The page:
I took one last look at the sun then headed up along the coast of Saltspring.

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As I reached Walker Hook the sun was setting so I took the opportunity to stop briefly and have a few more snacks, put on a buff and a toque, and fire up an audiobook. Bundled up and feeling optimistic I set out again.

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Due to the full moon and a consistent layer of low cloud, everything was very dimly illuminated in a diffuse glow. The water was grey, as was the sky, but land and rocks had enough contrast to avoid. I could not have asked for better conditions.
Though I was unable to take photos that show it, I was pleasantly surprised by the amount of bioluminescence I witnessed. In a few areas I had a consistent blue glow along the top of my kayak's wake for minutes at a time.
At this point I was thinking maybe I should do this again in summertime.

The hours ticked by gradually, with a consistent paddle stroke cadence focusing mainly on efficiency and conservation of energy.
Early in the morning I heard a whale blow from very close. I didn't see where it was, but the booming noise was in great contrast to the otherwise silent environment.

At about 2:30am I checked out Dodd Narrows and finding the conditions manageable popped through and suddenly felt I was in another world. Lights and noises and a general feeling of the world slowly waking up.

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I had a few hours to kill before my scheduled end for the day and so went on a little tour around Newcastle and Protection islands.

Just after 7am I pulled ashore, 24 hours and 6 minutes of continuous seat time. Much to my delight my legs were not much worse for wear after so long. I attribute this to an untested change I made to my kayak right before I left. I removed the seat pad, exposing the smooth fibreglass of the seat pan. I think this low friction allowed me to have better hip rotation and thus keep things alive below the waist.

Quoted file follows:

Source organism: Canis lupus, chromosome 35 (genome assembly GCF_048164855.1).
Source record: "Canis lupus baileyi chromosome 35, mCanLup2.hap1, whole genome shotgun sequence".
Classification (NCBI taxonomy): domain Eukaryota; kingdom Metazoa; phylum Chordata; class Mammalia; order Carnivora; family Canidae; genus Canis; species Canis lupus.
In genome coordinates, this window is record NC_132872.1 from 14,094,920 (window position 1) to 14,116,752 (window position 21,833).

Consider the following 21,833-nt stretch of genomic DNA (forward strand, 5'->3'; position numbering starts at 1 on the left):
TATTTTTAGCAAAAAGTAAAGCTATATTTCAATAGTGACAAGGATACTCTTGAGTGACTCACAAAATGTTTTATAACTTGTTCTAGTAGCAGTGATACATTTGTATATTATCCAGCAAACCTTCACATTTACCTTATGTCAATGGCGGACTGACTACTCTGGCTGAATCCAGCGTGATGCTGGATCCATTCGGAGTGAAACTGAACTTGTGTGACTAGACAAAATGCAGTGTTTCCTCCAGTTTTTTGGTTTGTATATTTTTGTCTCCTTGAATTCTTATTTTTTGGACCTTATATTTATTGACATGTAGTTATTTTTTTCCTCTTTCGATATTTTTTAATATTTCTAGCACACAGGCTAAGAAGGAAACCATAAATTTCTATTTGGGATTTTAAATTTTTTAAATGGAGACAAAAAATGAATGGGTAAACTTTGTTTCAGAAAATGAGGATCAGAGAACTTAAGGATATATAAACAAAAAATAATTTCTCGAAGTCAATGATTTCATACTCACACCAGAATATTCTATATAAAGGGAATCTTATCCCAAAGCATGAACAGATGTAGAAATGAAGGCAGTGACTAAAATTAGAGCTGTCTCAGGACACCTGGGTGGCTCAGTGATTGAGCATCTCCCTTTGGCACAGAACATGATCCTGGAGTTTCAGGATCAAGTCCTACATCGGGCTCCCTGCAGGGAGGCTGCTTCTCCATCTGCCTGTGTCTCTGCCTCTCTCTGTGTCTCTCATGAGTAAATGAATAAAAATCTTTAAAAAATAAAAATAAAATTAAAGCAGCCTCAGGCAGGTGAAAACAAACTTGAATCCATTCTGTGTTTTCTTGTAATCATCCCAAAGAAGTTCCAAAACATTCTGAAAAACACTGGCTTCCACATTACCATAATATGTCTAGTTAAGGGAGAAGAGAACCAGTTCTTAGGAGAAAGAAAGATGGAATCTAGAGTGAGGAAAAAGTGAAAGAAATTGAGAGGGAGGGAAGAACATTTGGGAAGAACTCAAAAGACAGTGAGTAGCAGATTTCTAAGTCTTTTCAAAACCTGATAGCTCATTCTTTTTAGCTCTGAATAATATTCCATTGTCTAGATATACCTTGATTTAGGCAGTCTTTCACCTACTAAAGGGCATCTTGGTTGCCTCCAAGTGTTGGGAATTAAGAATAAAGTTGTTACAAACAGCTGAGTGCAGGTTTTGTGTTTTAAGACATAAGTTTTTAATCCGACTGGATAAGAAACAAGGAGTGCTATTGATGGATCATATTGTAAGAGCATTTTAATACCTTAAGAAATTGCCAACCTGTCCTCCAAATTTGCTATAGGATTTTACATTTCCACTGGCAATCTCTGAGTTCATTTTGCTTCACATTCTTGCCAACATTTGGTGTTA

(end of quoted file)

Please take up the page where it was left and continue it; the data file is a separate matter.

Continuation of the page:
My total distance was 118 kilometers, none of which I was able to use the sail I brought along. My app records moving time as 22 hours and 34 minutes, meaning that for every hour I spent about 6 minutes stopped -grabbing food, taking pictures, filling the pee-bottle...

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Fantastic trip, I dont think I have exceeded 4 hours straight paddling at any time. Any stretches, exercises, varying paddling technique, etc. to keep some variety?
 
Periodically I would stretch forward as far as I could, or plant my blade against the side of the kayak and twist my upper body. But generally I just kept I consistent. I used my Cyprus the whole time.

I had tweaked my back a few days before this trip, a recurring thing in my life, so I did take some pain killers throughout the paddle. Nothing major, just some Tylenol. I actually feel like my body got more damage done during the 14 hours of sleep that followed this trip!
 
Awesome trip! A very impressive feat, one that not many could repeat. I certainly couldn’t — too long in the cockpit and I’m in agony. Your route was also an aesthetic one, showcasing the variety on offer in our local waters. Well done!

Cheers,
Andrew